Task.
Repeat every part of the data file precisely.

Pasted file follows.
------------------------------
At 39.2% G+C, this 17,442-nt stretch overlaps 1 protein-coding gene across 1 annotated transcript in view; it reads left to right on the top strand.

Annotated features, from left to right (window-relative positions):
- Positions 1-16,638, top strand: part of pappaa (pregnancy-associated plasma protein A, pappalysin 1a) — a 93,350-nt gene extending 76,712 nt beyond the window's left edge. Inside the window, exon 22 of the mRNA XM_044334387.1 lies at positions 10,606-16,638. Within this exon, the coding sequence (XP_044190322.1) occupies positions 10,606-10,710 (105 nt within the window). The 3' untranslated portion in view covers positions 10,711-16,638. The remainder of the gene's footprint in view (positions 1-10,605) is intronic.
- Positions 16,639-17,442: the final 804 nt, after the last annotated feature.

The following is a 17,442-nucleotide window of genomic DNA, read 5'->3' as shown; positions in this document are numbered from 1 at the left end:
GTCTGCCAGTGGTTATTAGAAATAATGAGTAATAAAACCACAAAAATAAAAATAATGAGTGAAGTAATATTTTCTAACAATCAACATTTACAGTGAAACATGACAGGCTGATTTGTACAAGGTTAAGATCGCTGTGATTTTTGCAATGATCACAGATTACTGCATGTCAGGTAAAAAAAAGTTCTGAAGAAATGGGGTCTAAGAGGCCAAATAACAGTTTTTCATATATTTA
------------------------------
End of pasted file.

At 39.2% G+C, this 17,442-nt stretch overlaps 1 protein-coding gene across 1 annotated transcript in view; it reads left to right on the top strand.

Annotated features, from left to right (window-relative positions):
- Positions 1-16,638, top strand: part of pappaa (pregnancy-associated plasma protein A, pappalysin 1a) — a 93,350-nt gene extending 76,712 nt beyond the window's left edge. Inside the window, exon 22 of the mRNA XM_044334387.1 lies at positions 10,606-16,638. Within this exon, the coding sequence (XP_044190322.1) occupies positions 10,606-10,710 (105 nt within the window). The 3' untranslated portion in view covers positions 10,711-16,638. The remainder of the gene's footprint in view (positions 1-10,605) is intronic.
- Positions 16,639-17,442: the final 804 nt, after the last annotated feature.

The following is a 17,442-nucleotide window of genomic DNA, read 5'->3' as shown; positions in this document are numbered from 1 at the left end:
GTCTGCCAGTGGTTATTAGAAATAATGAGTAATAAAACCACAAAAATAAAAATAATGAGTGAAGTAATATTTTCTAACAATCAACATTTACAGTGAAACATGACAGGCTGATTTGTACAAGGTTAAGATCGCTGTGATTTTTGCAATGATCACAGATTACTGCATGTCAGGTAAAAAAAAGTTCTGAAGAAATGGGGTCTAAGAGGCCAAATAACAGTTTTTCATATATTTA